The ganna has arrived!

The ganna has arrived in Cape Point, and I’m lost for words. What a moment!

Kevin arrived at the bottom of the climb up to the lighthouse, and just rode past us, up the hill, with not a glance at us – his focus was on the steep hill ahead of him.

Soon the gradient was too steep to ride, but in a swift movement he was off the bike, and pushing. I ran to catch up, but couldn’t keep up. When he got to the stairs, the bike was swung up on to his shoulder – the pace didn’t falter. He moved between the crowd swiftly.

When I got up he was sitting down below the wall under the lighthouse, out of the wind, typing in his final tweet: Day 30, 68km, 6.5 hrs, 3 520km. I am the ganna.

Indeed he is.

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I am the ganna

from: wildlife-pictures-online.com

Kevin is in the final stages of his epic journey, closing in on Cape Town rapidly. He spent last night in Ceres, and has about 200km to go to Cape Point. He is heading for Tulbagh today and will probably overnight in Riebeeck West tonight. He is likely to finish on Saturday at Cape Point.

Perhaps it’s time to revisit Kevin’s article in the Mail & Guardian which was published the day before he left on this journey:

 http://mg.co.za/article/2011-03-31-i-am-the-antelope

Last week the M&G posted another article on his ride:

http://mg.co.za/article/2011-04-19-past-the-halfway-mark

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3 000km & Ceres on the horizon

Kevin is heading for Ceres, the largest deciduous fruit growing area in the Western Cape. Cape Town is tantalisingly close – 150km or a 90-minute drive, but for Kevin it’s around 300km to make it to his final destination – Cape Point. He is coming in to Cape Town from the north, to avoid the traffic, freeways and the city’s sprawl.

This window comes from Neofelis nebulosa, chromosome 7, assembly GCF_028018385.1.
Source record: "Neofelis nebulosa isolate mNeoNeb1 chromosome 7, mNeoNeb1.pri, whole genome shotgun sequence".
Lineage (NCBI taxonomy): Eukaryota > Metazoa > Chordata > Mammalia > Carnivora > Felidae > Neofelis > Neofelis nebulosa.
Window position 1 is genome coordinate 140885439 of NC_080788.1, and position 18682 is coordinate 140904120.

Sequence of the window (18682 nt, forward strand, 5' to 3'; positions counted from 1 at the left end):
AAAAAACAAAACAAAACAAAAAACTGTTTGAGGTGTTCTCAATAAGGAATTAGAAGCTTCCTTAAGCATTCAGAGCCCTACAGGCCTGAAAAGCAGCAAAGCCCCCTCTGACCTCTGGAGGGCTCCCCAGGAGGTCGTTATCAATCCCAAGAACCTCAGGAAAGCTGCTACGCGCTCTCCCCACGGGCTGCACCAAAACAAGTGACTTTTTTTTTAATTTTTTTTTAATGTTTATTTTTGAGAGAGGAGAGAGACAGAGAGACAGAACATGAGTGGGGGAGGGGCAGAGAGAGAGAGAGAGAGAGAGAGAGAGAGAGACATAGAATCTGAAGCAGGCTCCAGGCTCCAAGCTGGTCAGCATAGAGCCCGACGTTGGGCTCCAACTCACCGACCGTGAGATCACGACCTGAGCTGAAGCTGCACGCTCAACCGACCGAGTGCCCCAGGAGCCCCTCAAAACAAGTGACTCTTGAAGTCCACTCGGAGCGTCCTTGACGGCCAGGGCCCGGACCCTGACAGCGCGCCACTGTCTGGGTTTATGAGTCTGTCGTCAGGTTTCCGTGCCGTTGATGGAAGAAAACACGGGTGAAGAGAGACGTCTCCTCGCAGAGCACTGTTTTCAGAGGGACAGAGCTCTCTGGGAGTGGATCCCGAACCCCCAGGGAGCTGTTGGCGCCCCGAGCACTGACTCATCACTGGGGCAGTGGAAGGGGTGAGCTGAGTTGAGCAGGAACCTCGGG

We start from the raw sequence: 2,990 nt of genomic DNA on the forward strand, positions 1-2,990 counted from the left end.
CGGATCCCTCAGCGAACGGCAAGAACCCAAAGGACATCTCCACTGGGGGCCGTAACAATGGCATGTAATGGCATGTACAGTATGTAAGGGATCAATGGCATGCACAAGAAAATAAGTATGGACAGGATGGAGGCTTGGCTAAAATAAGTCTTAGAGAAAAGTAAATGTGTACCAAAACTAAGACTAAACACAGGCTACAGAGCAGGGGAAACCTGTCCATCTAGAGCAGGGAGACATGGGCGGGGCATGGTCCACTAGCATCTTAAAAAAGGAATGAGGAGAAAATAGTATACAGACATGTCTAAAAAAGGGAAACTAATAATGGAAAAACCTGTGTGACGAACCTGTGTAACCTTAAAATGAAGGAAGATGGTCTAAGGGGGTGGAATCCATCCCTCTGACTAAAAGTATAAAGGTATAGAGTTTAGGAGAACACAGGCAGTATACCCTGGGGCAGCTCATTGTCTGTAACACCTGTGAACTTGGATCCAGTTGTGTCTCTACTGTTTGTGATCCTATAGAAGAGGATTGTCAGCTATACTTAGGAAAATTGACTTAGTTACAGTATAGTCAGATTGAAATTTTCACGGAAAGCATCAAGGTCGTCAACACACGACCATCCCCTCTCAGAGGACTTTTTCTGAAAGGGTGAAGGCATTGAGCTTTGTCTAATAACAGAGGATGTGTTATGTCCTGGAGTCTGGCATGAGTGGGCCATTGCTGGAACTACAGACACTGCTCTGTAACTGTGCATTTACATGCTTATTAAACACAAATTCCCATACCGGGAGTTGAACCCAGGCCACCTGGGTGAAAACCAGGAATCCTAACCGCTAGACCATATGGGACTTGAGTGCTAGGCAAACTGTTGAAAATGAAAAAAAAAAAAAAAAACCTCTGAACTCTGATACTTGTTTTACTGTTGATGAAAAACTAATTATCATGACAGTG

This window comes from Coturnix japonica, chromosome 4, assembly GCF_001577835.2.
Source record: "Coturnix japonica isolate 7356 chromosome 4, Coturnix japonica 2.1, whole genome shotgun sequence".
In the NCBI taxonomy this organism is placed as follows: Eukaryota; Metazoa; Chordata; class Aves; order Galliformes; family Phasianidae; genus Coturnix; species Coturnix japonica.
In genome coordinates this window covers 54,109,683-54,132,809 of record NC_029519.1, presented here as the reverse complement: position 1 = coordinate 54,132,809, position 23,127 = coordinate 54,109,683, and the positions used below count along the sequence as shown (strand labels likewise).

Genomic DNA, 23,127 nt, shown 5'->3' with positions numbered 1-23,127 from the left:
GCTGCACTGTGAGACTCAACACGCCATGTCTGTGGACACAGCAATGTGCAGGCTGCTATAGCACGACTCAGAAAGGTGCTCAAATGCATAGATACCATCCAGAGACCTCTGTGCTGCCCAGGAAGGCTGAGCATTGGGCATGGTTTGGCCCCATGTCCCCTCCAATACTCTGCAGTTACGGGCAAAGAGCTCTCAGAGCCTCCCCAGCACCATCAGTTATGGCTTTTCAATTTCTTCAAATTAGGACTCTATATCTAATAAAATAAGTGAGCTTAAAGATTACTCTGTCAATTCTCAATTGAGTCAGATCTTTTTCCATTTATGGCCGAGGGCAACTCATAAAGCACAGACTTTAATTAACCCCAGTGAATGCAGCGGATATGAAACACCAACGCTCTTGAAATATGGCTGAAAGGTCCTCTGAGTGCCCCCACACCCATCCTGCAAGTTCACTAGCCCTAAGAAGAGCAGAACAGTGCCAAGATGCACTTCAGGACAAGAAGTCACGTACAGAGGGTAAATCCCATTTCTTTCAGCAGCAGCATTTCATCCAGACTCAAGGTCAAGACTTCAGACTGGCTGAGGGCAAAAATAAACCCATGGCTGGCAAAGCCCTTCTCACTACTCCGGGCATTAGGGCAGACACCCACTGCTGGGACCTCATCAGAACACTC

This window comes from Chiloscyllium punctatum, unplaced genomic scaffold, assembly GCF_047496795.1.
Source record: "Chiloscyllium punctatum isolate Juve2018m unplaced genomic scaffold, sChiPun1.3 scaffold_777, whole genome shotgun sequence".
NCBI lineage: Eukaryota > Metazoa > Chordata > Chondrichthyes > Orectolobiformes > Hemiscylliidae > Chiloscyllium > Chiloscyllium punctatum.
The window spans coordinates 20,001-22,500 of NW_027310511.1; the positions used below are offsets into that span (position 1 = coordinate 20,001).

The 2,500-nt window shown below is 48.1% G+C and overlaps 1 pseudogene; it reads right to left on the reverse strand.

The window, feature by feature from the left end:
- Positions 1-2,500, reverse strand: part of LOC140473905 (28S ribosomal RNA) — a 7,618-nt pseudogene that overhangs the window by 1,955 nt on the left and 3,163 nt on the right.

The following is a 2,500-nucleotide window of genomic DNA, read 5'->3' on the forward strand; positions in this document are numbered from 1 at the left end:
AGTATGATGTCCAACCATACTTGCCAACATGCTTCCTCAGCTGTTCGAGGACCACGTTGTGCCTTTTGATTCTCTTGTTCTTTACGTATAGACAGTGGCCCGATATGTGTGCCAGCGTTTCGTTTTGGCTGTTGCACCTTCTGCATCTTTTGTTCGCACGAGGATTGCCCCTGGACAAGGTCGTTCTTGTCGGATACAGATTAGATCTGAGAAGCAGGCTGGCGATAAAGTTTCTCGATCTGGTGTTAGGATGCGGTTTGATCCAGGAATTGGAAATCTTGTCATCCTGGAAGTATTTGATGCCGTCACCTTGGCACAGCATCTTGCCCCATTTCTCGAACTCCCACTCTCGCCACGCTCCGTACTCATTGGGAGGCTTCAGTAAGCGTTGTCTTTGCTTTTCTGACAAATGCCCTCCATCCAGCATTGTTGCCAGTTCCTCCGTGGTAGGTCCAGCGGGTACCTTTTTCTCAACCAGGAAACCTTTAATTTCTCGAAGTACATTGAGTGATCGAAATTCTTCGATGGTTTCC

Today he passed the 3 000km mark, with a hard 100km slog up a gradual incline yesterday. Despite the headwind, he managed 85km today. He says: “I fought the wind all the way, at times going downhill but feeling like I wasn’t moving.” He estimates he’s about 80km from Ceres, so should reach it tomorrow, day 27.

The cold front has settled in to the Western Cape, with temps tomorrow ranging from 5C to 11C. Tonight he is sleeping at a deserted farmhouse, with the farmworkers for company.

Just to remind you of where he’s come from and what he’s still got to do (the route has changed in places):

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2 300km

Yesterday, day 21, Kevin reached the 2 300km mark, the distance of David Waddilove’s Freedom Challenge, the ride from Pietermaritzburg to Paarl, which Kevin did in 2007. Another 1 500km or so to go. A breeze!

He spent the night in Mortimer, having been delayed 2 hours along the road with tyre issues.

He is now in Pearston, with his sights set on Willowmore, via Jansenville.

May this Good Friday be good to him.

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2 000km, and a new bike!